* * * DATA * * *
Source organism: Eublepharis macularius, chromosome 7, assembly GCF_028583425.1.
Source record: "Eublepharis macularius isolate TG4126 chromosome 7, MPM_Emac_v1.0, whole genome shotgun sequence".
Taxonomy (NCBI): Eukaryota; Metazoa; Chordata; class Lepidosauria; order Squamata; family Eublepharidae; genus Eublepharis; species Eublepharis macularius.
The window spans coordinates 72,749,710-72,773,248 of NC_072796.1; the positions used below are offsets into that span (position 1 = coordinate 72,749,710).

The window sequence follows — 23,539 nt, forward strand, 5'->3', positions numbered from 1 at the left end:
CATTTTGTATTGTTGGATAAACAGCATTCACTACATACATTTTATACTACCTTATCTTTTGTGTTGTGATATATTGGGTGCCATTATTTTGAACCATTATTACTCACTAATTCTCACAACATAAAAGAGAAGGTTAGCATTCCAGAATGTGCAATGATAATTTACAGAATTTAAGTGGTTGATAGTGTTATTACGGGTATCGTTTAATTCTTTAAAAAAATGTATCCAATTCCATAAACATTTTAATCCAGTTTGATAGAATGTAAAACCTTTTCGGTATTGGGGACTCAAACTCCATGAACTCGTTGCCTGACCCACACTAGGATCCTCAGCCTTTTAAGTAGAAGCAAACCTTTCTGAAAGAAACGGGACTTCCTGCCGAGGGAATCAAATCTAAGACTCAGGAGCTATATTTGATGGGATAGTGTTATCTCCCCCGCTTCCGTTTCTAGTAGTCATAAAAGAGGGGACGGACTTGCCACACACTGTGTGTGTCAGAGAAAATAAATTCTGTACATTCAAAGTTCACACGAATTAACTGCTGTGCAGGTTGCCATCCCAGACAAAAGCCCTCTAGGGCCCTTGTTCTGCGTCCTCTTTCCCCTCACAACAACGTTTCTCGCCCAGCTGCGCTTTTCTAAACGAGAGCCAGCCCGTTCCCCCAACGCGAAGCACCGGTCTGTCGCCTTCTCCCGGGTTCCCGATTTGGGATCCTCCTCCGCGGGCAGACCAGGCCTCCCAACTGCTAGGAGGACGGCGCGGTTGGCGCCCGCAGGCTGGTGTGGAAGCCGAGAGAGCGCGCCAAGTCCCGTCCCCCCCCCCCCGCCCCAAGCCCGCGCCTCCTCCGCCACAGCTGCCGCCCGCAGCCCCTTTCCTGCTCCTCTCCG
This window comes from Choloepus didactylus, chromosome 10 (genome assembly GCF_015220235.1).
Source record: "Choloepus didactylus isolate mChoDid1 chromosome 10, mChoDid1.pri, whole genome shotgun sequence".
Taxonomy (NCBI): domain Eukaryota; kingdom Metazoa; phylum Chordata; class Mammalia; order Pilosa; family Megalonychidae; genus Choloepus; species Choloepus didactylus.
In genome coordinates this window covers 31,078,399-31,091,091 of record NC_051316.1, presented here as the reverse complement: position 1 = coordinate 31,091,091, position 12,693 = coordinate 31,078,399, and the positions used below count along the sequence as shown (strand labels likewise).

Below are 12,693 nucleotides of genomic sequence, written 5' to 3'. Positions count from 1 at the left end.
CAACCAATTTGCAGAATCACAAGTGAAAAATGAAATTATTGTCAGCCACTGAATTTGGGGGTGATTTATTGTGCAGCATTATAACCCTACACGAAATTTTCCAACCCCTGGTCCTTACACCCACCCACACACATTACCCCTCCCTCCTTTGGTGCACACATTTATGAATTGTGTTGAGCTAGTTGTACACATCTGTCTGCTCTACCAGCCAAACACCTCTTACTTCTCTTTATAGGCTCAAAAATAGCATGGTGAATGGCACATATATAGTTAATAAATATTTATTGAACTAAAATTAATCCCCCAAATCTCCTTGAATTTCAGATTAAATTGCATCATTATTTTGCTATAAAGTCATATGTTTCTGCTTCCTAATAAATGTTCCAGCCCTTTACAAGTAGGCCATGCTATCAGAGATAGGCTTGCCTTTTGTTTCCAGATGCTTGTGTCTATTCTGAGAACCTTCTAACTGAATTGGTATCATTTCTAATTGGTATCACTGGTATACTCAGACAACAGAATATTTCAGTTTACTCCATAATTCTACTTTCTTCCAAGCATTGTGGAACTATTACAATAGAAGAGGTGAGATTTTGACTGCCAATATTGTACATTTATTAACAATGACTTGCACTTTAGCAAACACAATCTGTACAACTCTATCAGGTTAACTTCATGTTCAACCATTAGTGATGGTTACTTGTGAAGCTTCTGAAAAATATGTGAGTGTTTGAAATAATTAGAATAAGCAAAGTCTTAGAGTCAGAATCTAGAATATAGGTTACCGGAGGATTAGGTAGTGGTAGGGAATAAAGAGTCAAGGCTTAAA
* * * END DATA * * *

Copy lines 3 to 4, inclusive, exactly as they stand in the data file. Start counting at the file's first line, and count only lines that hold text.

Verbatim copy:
Taxonomy (NCBI): Eukaryota; Metazoa; Chordata; class Lepidosauria; order Squamata; family Eublepharidae; genus Eublepharis; species Eublepharis macularius.
The window spans coordinates 72,749,710-72,773,248 of NC_072796.1; the positions used below are offsets into that span (position 1 = coordinate 72,749,710).